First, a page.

hand washing

Researchers: If Washing Hands Won’t Remove All Germs, Blowing Them Off at High Speeds Will

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CAMBRIDGE, MA – Researchers from Harvard University have discovered the reason for high-cost hand dryers in bathrooms all over the United States.  In public restrooms across America hand dryers blow air, slightly warmer than room air, at high speeds, in hopes of drying your hands.  If someone wishes to remove all water from their hands at least 10 minutes are required.  These dryers, which can cost thousands more to install and operate than cheaper more energy efficient towel dispensers, continue to show up everywhere from restaurants to hardware stores.

Tower Dispenser
Hands actually drying

Hospitals have refused to place these devices for years in operating rooms for surgeons and scrub techs.  So that after he/she “scrubs-in” for surgery they could “dry” their hands.  This would replace the traditional model of using a sterile towel to actually take the water off.  When reached for comment we received a written response citing, “Just blowing air across wet hands will not dry nor keep newly sterile hands, sterile.”  Now our nation’s largest hospitals may be singing a different tune come Friday when a landmark discovery will be published in this month’s Science.

Researchers from Harvard University with the financial help of Dayton, the world’s largest producer of hand dryers, have concluded that hand dryers are much more effective.  Lead researcher Dr. Kevin Grey said, “We found that any bacteria, virus, or critter left on your hands after a soap and water scrub can be removed with high speed, slightly warmer than room air hand dryer.”

Dr. Grey went on to describe his team’s methods: “We placed several ants and other bugs on 32 volunteers’ hands and placed their hands under a classic hand dryer.  The results were astounding. Every bug was removed!” Then the team found another 32 volunteers who was randomly chosen to match with the experimental group for age, sex, weight, smoking status and also had similar risk factors for diabetes, coronary heart disease, and seizures.  The non-hand drying group still had all their insects on their hands after one hour.  “We can only conclude that if hand dryers work on a large scale, the air speed seen on the microscopic scale would be 1,000-times stronger and therefore blow all the bacteria away.”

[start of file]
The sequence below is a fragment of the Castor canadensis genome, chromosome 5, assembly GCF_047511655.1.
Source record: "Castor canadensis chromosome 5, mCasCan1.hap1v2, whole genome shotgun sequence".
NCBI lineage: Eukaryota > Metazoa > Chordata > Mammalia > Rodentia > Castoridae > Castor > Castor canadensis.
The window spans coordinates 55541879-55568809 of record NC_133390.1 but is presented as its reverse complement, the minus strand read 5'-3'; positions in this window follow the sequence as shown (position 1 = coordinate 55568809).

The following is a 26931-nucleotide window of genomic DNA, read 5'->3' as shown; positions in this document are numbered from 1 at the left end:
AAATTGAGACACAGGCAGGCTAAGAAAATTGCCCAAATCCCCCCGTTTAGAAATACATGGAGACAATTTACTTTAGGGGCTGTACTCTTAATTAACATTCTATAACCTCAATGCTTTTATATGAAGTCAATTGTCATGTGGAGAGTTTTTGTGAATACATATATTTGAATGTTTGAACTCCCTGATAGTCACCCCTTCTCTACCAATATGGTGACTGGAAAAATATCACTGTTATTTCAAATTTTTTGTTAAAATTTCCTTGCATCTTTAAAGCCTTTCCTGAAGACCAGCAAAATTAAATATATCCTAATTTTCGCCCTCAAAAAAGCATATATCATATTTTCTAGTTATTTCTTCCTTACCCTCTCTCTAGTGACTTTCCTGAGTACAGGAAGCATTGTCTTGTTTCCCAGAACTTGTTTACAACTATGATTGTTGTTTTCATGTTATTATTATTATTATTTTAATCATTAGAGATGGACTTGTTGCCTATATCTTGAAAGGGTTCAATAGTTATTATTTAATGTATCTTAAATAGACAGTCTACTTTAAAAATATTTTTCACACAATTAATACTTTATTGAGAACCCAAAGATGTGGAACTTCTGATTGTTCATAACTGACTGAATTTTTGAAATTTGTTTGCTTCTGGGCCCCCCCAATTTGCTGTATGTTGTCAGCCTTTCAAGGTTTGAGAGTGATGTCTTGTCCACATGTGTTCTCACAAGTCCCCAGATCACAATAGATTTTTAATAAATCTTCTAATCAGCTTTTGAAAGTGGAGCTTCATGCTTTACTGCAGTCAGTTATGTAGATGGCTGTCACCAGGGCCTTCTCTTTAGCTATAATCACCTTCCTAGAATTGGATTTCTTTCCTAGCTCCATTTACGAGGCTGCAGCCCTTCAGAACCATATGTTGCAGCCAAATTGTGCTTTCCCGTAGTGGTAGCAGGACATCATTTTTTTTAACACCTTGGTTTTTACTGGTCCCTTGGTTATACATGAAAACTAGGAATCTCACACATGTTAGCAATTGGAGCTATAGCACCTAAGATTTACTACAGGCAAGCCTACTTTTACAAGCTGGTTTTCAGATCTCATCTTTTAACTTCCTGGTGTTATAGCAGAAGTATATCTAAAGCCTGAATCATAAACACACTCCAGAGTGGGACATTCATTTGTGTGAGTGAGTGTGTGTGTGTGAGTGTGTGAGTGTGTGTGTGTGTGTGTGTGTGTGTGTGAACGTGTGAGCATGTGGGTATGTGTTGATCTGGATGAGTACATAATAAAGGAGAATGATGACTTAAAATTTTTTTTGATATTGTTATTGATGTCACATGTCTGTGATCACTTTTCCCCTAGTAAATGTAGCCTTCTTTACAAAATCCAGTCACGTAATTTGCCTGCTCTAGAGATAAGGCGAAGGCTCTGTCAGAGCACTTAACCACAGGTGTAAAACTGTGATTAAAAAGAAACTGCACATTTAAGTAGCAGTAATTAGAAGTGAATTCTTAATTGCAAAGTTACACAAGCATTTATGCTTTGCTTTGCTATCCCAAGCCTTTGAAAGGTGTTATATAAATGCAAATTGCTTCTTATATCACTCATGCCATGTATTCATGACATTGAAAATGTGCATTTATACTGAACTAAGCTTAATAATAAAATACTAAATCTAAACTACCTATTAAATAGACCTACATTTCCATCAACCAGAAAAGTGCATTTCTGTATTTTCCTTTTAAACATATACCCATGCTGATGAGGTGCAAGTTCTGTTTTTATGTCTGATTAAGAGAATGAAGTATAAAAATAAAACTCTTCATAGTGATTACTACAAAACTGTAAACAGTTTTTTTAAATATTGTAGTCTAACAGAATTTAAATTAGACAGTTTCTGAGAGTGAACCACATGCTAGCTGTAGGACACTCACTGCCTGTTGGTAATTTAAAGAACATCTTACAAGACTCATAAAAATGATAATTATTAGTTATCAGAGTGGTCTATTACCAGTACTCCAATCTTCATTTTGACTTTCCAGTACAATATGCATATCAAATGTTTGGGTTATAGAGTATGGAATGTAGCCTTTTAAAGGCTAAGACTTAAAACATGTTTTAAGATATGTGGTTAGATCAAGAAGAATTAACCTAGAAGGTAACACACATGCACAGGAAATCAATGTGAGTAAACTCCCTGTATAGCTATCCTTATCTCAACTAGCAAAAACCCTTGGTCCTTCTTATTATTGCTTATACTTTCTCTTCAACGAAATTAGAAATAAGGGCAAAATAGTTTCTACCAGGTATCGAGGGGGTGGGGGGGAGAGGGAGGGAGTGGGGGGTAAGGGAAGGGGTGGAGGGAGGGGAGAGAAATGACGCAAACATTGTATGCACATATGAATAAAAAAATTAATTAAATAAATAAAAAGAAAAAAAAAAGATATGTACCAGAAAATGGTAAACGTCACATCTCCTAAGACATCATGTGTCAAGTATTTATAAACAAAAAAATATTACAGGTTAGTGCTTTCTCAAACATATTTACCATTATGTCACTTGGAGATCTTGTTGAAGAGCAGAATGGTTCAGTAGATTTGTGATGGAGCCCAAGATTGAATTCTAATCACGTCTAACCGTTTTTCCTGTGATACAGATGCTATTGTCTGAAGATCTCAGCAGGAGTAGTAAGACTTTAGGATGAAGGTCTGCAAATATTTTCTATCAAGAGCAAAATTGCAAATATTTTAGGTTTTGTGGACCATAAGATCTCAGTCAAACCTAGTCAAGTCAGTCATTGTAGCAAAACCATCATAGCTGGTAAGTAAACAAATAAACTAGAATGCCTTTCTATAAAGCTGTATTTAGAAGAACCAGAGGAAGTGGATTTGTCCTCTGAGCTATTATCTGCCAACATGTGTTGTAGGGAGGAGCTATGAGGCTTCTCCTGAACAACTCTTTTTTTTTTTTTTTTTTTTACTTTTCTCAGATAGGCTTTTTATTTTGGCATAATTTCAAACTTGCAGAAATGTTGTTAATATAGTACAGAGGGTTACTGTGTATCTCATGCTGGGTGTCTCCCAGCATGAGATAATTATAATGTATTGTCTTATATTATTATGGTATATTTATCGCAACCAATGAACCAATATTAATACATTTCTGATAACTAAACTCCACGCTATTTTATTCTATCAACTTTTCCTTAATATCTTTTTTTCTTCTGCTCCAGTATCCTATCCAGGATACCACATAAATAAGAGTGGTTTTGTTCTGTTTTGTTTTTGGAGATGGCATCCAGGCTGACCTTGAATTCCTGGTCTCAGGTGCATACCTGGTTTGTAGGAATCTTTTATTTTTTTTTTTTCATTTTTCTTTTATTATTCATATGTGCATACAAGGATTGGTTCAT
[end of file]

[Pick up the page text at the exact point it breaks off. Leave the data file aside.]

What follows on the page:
antshand
Ants on hand, standing no chance to high-speed winds

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  • Lord Lockwell

    Lord Vincent Lockwell, a medival surgeon, started Gomerblog in 1388. He went for a walk in the alps to get away from the bubonic plague in what is now considered southren Germany when a tragic acident occured. The avalanche did not kill him but froze him for over 500 years. He was thawed and now continues to report on medical news.

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    Brad

    This is a great advancement for hospitals. The well funded study proves that this is effective. And despite some concerns from other sources about them actually blowing bacteria on to the hands, I just don’t think there is anyway they could hold on with such high wind speeds. It’s nice to see us moving into the current century.

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